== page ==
Flights at Paine Field can be booked starting Thursday, and service is scheduled to begin in February.
Alaska Airlines has started accepting bookings for passenger flights from Paine Field in Everett, bringing Snohomish County closer to realizing its goal of offering an alternative travel option to Seattle-Tacoma International Airport.
The carrier will operate 18 flights to eight cities beginning Feb. 11, it said in a statement posted on its website Thursday. Those destinations are Portland, Las Vegas, Phoenix and five California airports: Los Angeles, San Diego, San Francisco, San Jose and Orange County.
Flights start as low as $39 for a one-way ticket to Portland and $59 to San Francisco. Meanwhile, one-way tickets to Portland from Seattle-Tacoma International Airport on a similar date are $64 and San Francisco they are $59.
Paine Field has also met Federal Aviation Administration parking requirements, with enough capacity to accommodate 1,100 vehicles, according to John P. Gallagher, a spokesman for Propeller Airports, the private company operating the new airport.
The announcement comes on the same day that Southwest Airlines backed out of its commitment to use Paine Field. The airline transferred its slots to Alaska in a private agreement, it said in a statement, citing “business considerations” and without providing other details.
Construction of the $40 million passenger terminal that has been cleared by the Federal Aviation Administration to operate as many as 24 flights per day is nearing completion. The facility will become one of the few privately built and operated terminals in the U.S., as most airports are run by local municipalities.
Paine Field is home to Boeing’s testing and delivery operations for widebody jets, as well as private owners of small planes, flight schools and commercial-airline maintenance.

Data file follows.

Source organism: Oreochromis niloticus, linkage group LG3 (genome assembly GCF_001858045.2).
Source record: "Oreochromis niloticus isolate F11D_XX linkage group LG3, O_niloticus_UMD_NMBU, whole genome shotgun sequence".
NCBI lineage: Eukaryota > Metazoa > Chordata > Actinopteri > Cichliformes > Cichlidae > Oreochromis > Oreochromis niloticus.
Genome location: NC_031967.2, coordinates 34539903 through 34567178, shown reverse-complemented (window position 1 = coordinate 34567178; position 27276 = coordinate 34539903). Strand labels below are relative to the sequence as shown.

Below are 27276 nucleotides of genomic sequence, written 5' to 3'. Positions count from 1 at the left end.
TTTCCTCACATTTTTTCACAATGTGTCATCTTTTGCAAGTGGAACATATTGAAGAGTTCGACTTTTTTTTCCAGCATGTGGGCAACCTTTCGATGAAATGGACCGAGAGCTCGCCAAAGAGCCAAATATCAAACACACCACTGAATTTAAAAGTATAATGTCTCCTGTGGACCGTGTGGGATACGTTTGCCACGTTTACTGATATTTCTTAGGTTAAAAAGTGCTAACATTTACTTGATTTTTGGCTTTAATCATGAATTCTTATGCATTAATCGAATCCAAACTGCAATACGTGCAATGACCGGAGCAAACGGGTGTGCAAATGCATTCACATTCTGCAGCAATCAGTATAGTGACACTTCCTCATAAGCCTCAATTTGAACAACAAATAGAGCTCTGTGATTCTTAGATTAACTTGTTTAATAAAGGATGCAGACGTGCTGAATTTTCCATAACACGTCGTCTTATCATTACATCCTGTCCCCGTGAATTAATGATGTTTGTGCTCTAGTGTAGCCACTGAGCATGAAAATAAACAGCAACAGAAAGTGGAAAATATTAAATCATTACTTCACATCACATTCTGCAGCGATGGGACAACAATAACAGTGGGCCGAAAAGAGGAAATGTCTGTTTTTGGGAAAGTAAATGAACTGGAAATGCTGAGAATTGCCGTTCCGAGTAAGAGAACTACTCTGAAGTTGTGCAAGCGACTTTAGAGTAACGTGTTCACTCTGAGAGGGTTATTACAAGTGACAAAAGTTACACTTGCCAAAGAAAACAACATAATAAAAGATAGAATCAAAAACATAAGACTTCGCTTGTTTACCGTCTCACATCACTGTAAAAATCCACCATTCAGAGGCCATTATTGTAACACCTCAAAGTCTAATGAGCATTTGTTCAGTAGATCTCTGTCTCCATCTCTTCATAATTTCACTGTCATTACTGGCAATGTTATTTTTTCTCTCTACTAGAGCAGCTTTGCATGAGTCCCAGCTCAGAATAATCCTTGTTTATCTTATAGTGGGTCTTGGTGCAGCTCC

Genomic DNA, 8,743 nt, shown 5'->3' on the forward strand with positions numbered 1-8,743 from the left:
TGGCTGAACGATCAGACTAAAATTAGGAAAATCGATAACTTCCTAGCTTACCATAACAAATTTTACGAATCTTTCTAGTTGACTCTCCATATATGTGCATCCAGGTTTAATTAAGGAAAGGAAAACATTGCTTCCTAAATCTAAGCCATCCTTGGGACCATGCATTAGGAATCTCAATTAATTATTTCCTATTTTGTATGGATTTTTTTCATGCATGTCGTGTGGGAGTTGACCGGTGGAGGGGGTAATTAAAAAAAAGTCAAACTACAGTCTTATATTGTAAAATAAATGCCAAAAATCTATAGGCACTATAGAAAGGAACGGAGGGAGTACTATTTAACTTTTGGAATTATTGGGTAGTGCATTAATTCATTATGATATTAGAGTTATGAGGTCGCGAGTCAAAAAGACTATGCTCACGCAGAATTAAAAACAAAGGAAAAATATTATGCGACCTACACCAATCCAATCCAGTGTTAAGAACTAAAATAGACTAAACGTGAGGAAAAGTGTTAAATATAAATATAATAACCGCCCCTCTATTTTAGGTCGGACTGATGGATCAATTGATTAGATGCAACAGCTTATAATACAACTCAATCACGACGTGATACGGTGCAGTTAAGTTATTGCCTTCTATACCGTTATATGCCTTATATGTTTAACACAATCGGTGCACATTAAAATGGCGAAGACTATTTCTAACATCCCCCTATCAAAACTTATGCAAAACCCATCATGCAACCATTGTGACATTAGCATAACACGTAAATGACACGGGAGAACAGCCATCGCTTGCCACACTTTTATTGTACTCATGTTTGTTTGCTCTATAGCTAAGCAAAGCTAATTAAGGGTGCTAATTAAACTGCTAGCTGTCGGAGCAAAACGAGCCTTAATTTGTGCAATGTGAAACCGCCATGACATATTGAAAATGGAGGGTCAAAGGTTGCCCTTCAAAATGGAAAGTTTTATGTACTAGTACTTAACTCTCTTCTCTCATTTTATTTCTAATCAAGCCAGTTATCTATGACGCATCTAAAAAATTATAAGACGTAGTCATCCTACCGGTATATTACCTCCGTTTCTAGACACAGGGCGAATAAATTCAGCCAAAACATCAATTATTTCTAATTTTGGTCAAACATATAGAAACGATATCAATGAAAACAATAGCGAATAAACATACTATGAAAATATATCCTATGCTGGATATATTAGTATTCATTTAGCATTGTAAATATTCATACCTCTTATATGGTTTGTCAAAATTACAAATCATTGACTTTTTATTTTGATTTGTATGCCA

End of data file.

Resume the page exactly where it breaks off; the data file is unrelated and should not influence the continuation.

Snohomish County, which owns the airport’s land, signed an agreement with a private developer in 2015 to build and operate a passenger terminal for up to 50 years, drawing criticism from some of its residents because of the project’s potential to increase pollution and traffic in the area. Others supported the plan, which the county said would help create jobs and boost local businesses.
Most Read Local Stories
- Langley twins, just 4 years old, escape car crash and climb embankment to find help
- How a Seattle attorney with 'heart of gold' ended up fleecing her brain-damaged client | Danny Westneat
- Out of work and living in his car, Seattle man found help that 'mended me back together'
- Unprovoked street attack becomes 'catalyst' to address crime, security outside King County Courthouse WATCH
- Apocalyptic climate fears and hope: Seattle meetup aims to reverse climate change, or at least our grief over it
The project met opposition from Mukilteo residents and city officials who brought a lawsuit to stymie the terminal, but in 2017 the state Supreme Court chose not to hear the case.
An analysis released in September by the FAA projected about 656,000 passenger boardings at Paine Field in 2019, and 736,000 in 2024. The increase is based on the possibility of Alaska Airlines and United Airlines — the other airline that’s expected to serve the terminal — replacing their initial Embraer 175 planes with bigger Boeing 737 to accommodate an anticipated growth in demand.
Despite the FAA analysis, which said there would be no substantial noise or traffic impact, Mukilteo Mayor Jennifer Gregerson said by phone there are still constituents with concerns about how Paine Field will affect traffic around Mukilteo Speedway and Beverly Park Road.
The city recently sent a letter identifying “a handful of places that might be worth a second look” in the FAA’s analysis including the traffic concerns, Gregerson said.
“We’re hopeful if we identify additional impacts those will be mitigated,” she said.